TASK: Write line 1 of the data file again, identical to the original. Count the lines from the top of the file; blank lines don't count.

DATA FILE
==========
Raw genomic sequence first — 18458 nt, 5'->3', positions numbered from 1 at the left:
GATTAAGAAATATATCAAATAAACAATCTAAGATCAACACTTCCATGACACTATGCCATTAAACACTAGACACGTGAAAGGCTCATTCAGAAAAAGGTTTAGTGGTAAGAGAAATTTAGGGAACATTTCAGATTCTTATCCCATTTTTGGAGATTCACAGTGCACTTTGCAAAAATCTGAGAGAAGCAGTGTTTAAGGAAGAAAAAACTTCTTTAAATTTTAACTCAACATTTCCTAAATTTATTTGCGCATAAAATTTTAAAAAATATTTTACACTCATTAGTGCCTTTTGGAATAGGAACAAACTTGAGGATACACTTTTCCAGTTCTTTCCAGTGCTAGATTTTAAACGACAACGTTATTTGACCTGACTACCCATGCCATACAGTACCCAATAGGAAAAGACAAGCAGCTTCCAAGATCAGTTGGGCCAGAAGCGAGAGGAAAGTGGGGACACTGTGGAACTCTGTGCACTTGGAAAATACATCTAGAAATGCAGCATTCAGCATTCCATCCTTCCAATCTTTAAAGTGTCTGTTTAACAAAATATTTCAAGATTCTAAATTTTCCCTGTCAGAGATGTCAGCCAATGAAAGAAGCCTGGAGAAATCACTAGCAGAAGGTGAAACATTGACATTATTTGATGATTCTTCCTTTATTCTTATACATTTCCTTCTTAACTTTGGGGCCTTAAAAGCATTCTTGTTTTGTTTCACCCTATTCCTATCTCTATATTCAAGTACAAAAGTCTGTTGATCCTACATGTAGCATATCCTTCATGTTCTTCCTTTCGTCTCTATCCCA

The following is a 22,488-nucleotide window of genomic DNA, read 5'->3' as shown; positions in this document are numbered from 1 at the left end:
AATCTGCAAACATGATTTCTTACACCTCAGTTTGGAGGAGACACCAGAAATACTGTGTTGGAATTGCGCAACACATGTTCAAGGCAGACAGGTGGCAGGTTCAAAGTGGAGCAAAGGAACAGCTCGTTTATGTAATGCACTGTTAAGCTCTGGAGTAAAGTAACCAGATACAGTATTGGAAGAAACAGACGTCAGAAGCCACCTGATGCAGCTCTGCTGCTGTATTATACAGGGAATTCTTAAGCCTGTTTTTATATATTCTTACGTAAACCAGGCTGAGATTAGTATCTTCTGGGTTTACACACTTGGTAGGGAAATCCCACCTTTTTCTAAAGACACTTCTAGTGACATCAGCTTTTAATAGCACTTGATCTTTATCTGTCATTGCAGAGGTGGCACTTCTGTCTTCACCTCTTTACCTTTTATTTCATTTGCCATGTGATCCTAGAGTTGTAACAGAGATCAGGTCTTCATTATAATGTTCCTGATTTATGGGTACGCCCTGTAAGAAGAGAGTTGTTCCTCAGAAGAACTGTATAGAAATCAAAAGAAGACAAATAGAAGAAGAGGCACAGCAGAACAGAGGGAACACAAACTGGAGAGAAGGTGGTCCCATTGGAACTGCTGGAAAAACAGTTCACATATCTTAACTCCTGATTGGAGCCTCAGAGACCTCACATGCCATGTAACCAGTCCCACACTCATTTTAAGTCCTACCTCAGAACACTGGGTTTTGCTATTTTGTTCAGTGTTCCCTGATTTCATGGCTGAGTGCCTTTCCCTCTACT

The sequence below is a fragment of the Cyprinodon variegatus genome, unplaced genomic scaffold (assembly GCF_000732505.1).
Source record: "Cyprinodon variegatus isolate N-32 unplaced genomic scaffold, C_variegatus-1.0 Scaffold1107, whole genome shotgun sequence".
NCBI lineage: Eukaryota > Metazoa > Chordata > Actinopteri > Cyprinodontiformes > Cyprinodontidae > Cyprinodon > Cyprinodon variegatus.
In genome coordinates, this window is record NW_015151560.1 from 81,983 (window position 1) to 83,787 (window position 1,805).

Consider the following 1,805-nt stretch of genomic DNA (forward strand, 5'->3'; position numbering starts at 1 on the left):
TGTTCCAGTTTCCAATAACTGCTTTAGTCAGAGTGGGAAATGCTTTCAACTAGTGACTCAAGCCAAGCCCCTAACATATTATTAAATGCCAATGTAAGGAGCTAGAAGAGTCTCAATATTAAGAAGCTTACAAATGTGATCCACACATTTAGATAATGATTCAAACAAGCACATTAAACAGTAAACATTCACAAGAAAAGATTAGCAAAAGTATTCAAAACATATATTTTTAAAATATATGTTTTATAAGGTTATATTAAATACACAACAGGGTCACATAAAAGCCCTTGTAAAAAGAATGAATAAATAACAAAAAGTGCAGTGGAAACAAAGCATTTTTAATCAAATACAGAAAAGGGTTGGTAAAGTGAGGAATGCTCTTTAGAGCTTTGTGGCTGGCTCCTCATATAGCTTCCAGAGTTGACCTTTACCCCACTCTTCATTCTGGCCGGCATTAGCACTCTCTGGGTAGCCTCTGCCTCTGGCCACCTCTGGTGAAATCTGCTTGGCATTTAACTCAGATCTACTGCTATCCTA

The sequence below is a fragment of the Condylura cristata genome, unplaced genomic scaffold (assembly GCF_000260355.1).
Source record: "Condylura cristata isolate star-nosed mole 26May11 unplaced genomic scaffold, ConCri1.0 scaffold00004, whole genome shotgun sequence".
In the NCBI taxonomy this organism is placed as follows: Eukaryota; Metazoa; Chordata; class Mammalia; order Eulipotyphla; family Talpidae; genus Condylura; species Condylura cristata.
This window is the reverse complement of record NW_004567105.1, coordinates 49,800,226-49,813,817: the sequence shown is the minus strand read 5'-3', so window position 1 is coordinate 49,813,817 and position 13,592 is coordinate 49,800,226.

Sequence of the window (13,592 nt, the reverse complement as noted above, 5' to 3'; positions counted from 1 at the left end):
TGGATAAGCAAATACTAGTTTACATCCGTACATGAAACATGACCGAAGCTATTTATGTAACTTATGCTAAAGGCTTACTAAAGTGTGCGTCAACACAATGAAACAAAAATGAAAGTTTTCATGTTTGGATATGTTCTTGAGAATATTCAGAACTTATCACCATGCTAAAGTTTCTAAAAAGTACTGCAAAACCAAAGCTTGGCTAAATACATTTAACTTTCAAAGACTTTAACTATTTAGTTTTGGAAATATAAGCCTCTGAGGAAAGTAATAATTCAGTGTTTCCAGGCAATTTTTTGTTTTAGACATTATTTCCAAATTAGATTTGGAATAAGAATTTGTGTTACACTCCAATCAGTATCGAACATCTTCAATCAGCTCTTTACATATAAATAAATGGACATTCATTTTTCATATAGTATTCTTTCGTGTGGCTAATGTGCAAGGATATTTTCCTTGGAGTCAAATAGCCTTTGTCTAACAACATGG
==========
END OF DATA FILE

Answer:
Raw genomic sequence first — 18458 nt, 5'->3', positions numbered from 1 at the left: